- Thirdly, King’s College London and GSK have set up an initiative called “Scientists in Sport” which will deliver a series of free events between April 2011 and the Olympic Games in 2012 across the UK. These events will offer local school children the opportunity to experience a day at a university and, through a series of sports-based lectures and interactive workshops, aims to encourage 11-14 year old students to take their science studies further and consider a career in science.
Issues and challenges:
Being an Olympic Games partner is a highly visible worldwide platform, in particular with regards to anti-doping activities, which have the potential to undermine the integrity of the Olympics. Therefore, a key consideration for GSK was to ensure that a robust and transparent approach was implemented through working with leading experts (King’s College London and WADA). Although GSK had already worked with London King’s College and WADA individually, this multi-partnership with two experts enables GSK to give credibility and objectivity to the entire initiative and to the work of GSK.
More broadly was the challenge to link this one-off business service initiative into the wider GSK commitment to responsible values-based business. The organisation’s work with WADA and the commitment to incorporate transparency (relating to performance enhancement) into new product development links directly with this approach. As John Fahey, WADA President, notes, "Our work with the pharmaceutical industry is critical to staying one step ahead of the dopers, who have an ever increasing level of scientific expertise.” Similarly, the company’s work around the “Scientists in Sport” initiative demonstrates how GSK seeks to create a sustainable legacy for science and sport beyond the 2012 Olympics.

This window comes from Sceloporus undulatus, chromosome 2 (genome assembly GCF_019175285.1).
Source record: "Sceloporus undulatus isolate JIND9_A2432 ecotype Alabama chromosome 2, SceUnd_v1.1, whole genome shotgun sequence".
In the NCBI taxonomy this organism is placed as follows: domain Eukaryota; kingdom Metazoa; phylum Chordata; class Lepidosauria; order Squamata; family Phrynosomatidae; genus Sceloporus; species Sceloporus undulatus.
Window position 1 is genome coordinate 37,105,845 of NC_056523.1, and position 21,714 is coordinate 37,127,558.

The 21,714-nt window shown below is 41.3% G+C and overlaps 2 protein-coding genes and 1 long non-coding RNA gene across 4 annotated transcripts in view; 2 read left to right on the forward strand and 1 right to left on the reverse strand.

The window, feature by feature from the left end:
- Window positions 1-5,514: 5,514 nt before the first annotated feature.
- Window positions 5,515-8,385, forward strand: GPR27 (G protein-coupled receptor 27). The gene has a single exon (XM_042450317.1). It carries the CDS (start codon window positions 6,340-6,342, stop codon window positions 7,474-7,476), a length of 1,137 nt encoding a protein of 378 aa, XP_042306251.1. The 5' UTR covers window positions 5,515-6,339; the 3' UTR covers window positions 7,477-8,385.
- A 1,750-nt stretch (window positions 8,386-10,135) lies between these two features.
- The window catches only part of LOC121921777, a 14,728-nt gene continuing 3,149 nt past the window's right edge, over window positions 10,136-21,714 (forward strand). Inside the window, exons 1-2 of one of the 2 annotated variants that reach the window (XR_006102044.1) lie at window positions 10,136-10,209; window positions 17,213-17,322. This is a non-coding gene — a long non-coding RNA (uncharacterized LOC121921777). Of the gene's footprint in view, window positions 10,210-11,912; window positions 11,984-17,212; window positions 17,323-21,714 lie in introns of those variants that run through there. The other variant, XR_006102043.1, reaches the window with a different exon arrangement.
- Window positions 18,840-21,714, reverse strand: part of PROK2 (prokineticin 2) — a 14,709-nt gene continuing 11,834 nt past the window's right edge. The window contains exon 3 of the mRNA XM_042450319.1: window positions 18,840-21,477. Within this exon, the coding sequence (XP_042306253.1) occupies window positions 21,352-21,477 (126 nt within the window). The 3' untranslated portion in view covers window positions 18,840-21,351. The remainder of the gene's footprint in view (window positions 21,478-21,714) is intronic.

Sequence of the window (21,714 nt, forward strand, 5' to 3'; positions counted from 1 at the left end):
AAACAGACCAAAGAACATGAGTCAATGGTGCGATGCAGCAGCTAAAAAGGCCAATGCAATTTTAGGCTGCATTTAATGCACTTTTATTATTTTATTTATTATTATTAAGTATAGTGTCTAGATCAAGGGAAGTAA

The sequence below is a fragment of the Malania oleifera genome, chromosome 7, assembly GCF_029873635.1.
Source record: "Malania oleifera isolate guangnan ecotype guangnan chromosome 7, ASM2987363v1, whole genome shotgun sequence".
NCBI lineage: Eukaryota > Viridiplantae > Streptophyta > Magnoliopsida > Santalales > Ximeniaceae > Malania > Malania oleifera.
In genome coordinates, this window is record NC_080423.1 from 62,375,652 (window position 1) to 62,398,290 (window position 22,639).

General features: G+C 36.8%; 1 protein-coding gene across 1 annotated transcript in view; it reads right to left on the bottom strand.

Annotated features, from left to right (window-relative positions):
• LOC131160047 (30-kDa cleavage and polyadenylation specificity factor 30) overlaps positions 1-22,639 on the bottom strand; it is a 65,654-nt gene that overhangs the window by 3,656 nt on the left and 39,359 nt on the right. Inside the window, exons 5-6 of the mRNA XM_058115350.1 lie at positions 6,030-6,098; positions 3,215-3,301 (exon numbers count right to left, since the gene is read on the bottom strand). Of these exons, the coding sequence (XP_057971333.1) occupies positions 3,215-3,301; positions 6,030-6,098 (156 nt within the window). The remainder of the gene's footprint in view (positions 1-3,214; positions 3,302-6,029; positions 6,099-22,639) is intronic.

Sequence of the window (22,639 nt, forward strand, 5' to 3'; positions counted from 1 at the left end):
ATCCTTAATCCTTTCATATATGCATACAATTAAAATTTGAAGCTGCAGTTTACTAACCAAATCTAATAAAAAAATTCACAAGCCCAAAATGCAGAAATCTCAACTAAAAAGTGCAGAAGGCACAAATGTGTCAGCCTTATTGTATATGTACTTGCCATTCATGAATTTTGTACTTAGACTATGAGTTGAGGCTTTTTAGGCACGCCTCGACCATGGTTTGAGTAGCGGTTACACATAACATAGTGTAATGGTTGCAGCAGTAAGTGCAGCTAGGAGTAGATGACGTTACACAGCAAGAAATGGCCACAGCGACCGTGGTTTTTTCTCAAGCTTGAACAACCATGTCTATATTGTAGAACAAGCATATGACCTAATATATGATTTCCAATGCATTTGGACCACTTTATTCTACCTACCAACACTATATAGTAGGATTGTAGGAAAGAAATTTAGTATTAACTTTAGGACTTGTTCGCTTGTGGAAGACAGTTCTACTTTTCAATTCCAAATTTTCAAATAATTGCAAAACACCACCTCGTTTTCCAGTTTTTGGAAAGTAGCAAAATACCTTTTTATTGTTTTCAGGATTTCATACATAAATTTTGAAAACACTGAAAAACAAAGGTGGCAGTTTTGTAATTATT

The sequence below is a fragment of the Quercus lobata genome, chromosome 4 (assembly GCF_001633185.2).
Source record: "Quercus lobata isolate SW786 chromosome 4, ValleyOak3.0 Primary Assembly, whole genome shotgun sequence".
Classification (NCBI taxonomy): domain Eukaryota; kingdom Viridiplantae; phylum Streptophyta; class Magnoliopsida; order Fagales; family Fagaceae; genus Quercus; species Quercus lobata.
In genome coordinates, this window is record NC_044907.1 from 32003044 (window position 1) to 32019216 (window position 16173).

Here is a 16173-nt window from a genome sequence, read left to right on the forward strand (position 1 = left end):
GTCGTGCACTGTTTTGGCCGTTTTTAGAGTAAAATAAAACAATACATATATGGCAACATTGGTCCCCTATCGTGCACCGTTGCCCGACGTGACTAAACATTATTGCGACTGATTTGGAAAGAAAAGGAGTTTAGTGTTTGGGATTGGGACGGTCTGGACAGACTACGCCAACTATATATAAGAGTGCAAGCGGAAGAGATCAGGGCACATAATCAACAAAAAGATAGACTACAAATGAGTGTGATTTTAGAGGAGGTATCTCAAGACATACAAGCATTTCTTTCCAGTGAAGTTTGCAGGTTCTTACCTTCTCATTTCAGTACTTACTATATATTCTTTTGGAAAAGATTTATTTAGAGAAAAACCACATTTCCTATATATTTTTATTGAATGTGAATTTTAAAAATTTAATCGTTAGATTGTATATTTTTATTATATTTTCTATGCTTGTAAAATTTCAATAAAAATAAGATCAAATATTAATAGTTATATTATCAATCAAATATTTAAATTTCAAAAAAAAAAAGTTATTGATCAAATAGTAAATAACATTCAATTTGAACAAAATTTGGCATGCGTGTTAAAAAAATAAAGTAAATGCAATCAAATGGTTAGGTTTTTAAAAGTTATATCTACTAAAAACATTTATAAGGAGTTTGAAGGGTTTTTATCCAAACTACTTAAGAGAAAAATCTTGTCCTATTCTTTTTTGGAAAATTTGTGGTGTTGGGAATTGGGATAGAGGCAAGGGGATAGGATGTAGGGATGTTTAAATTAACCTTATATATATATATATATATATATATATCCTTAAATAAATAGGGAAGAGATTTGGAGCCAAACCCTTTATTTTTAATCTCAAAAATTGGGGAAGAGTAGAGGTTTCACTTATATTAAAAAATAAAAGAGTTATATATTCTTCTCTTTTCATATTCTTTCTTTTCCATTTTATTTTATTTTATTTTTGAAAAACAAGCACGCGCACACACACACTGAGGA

Why did Article 13 select this initiative?
The anti-doping initiative is relevant to GSK’s core business activities and its community commitment which is to “invest in community partnership programmes that seek to improve access to medicines and healthcare around the world.” Through this initiative, GSK has greater involvement in the anti-doping campaign and is demonstrating its commitment to the community. By supporting anti-doping initiatives, GSK recognises and deals with potential medicines risk. This positive initiative brings ethics into business and increases stakeholders’ awareness. By working with external and independent partners, it enables the laboratory to be run independently which thus prevents it from potential conflicts of interest, and assures objectivity and credibility.
The WADA partnership is a long-term project where the Olympic Games 2012 is a great first catalyst to launch the initiative; thus it becomes a real way to incorporate an ever-increasingly responsible approach and expertise into the business.
© Article 13 – CSR Case Study Series, October 2011